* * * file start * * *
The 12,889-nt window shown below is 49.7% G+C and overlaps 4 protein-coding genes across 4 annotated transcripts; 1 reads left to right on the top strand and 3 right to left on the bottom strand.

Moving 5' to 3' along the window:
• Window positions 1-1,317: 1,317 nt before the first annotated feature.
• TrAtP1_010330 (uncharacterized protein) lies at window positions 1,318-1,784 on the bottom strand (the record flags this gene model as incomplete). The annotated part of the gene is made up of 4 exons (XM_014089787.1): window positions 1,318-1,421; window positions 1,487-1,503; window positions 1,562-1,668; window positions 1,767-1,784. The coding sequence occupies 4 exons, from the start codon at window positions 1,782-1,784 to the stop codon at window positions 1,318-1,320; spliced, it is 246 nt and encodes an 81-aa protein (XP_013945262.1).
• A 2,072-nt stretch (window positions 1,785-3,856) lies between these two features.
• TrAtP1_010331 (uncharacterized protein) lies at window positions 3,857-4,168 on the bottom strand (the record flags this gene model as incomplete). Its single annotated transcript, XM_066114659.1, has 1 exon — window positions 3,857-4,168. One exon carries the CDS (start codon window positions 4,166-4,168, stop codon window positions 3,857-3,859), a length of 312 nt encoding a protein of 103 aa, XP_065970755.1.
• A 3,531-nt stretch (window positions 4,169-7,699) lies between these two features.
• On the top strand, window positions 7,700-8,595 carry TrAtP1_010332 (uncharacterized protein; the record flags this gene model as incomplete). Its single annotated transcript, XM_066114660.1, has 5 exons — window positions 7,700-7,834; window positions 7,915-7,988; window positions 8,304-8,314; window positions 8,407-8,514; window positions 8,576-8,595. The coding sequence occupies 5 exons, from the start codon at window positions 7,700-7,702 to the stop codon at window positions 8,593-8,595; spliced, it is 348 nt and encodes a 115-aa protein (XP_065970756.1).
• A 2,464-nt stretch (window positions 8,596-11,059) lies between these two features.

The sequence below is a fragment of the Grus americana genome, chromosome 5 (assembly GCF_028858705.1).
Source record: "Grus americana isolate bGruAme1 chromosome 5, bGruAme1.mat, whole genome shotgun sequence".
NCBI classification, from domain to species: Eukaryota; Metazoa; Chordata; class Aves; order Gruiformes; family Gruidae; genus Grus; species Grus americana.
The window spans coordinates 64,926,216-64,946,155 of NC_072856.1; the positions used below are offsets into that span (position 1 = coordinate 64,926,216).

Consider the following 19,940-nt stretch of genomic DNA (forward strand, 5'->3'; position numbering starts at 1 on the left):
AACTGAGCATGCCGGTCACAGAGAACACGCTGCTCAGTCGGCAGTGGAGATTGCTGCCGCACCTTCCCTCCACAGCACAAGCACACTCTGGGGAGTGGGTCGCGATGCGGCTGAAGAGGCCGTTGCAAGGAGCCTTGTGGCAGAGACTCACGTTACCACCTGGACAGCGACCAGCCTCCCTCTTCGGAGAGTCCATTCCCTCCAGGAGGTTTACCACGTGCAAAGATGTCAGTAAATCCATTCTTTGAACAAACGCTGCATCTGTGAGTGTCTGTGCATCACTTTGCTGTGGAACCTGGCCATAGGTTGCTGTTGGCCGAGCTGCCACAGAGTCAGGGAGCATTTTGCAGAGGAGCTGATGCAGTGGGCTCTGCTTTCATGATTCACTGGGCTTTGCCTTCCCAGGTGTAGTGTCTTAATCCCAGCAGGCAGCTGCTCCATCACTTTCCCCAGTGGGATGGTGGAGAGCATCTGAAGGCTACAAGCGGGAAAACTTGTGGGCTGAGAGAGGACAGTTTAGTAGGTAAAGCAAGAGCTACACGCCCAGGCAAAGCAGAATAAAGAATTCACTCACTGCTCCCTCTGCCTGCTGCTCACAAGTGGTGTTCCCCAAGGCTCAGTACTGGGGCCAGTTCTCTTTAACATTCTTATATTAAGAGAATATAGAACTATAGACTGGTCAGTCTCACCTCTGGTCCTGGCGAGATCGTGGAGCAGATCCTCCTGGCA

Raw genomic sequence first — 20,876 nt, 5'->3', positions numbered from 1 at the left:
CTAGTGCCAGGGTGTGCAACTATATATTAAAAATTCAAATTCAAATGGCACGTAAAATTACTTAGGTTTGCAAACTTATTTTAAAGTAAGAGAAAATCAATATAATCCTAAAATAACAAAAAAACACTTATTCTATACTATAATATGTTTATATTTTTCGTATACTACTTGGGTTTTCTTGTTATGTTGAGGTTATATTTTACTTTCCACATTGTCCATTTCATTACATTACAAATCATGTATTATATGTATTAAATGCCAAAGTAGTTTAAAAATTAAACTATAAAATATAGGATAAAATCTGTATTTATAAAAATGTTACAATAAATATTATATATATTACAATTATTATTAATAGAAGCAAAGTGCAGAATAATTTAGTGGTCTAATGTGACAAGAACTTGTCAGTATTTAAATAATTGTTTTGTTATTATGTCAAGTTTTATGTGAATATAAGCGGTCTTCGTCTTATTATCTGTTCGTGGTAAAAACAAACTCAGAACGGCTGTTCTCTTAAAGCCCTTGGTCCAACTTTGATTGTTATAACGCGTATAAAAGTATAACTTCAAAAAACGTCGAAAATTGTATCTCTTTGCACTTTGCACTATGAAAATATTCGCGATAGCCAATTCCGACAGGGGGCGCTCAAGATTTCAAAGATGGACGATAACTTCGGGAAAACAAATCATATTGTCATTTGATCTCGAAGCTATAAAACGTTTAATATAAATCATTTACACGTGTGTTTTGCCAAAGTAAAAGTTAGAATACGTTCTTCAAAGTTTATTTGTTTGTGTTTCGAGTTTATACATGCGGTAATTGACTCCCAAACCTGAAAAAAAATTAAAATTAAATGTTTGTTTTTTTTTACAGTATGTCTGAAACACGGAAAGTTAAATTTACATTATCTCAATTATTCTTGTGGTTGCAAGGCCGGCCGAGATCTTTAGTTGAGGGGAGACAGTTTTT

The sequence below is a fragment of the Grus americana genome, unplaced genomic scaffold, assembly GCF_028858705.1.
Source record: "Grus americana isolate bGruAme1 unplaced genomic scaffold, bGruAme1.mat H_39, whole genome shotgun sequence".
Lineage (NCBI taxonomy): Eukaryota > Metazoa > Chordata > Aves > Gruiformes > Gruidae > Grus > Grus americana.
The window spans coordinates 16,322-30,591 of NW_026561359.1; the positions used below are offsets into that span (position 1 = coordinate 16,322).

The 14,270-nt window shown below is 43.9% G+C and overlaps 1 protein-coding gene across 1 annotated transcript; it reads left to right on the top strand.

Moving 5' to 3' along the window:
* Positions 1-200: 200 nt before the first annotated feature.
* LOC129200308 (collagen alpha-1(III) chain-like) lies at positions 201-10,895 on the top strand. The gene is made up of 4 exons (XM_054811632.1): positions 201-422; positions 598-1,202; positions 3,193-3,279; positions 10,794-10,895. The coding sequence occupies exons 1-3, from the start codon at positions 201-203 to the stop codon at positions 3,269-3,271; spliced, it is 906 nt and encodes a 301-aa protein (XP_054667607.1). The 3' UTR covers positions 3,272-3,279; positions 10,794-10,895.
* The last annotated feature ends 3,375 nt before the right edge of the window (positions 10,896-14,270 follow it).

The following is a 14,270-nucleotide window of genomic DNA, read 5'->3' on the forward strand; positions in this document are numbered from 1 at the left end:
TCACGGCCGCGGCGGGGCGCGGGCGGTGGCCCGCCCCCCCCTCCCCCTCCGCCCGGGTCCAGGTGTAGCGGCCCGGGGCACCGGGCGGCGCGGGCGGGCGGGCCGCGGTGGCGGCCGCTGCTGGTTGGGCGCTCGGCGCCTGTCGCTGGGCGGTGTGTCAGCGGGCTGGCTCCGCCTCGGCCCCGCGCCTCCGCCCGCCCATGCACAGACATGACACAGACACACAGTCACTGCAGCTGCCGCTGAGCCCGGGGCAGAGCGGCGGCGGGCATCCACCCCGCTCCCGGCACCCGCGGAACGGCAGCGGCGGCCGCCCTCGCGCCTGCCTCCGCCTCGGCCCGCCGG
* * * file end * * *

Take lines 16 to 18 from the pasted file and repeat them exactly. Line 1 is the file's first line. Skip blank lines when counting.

Raw genomic sequence first — 20,876 nt, 5'->3', positions numbered from 1 at the left:
CTAGTGCCAGGGTGTGCAACTATATATTAAAAATTCAAATTCAAATGGCACGTAAAATTACTTAGGTTTGCAAACTTATTTTAAAGTAAGAGAAAATCAATATAATCCTAAAATAACAAAAAAACACTTATTCTATACTATAATATGTTTATATTTTTCGTATACTACTTGGGTTTTCTTGTTATGTTGAGGTTATATTTTACTTTCCACATTGTCCATTTCATTACATTACAAATCATGTATTATATGTATTAAATGCCAAAGTAGTTTAAAAATTAAACTATAAAATATAGGATAAAATCTGTATTTATAAAAATGTTACAATAAATATTATATATATTACAATTATTATTAATAGAAGCAAAGTGCAGAATAATTTAGTGGTCTAATGTGACAAGAACTTGTCAGTATTTAAATAATTGTTTTGTTATTATGTCAAGTTTTATGTGAATATAAGCGGTCTTCGTCTTATTATCTGTTCGTGGTAAAAACAAACTCAGAACGGCTGTTCTCTTAAAGCCCTTGGTCCAACTTTGATTGTTATAACGCGTATAAAAGTATAACTTCAAAAAACGTCGAAAATTGTATCTCTTTGCACTTTGCACTATGAAAATATTCGCGATAGCCAATTCCGACAGGGGGCGCTCAAGATTTCAAAGATGGACGATAACTTCGGGAAAACAAATCATATTGTCATTTGATCTCGAAGCTATAAAACGTTTAATATAAATCATTTACACGTGTGTTTTGCCAAAGTAAAAGTTAGAATACGTTCTTCAAAGTTTATTTGTTTGTGTTTCGAGTTTATACATGCGGTAATTGACTCCCAAACCTGAAAAAAAATTAAAATTAAATGTTTGTTTTTTTTTACAGTATGTCTGAAACACGGAAAGTTAAATTTACATTATCTCAATTATTCTTGTGGTTGCAAGGCCGGCCGAGATCTTTAGTTGAGGGGAGACAGTTTTT

The sequence below is a fragment of the Grus americana genome, unplaced genomic scaffold, assembly GCF_028858705.1.